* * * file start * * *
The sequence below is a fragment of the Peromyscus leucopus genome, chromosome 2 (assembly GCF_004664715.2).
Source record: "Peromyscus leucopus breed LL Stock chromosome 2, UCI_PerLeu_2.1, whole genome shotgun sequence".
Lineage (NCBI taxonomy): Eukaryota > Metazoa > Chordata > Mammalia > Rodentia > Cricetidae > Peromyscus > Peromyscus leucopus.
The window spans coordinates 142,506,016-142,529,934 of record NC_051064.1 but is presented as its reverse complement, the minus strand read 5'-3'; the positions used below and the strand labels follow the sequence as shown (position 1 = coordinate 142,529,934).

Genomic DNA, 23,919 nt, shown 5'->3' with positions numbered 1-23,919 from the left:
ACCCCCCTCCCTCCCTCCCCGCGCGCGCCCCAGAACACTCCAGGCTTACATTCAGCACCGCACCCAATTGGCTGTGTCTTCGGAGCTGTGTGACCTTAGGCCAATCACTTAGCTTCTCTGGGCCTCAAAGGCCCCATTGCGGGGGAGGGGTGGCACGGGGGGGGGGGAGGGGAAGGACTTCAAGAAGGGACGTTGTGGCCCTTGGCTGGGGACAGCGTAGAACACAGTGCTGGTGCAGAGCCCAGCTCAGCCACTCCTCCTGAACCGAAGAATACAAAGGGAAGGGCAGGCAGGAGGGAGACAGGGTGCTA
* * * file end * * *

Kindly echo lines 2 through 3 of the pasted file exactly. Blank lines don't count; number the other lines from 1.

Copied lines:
Source record: "Peromyscus leucopus breed LL Stock chromosome 2, UCI_PerLeu_2.1, whole genome shotgun sequence".
Lineage (NCBI taxonomy): Eukaryota > Metazoa > Chordata > Mammalia > Rodentia > Cricetidae > Peromyscus > Peromyscus leucopus.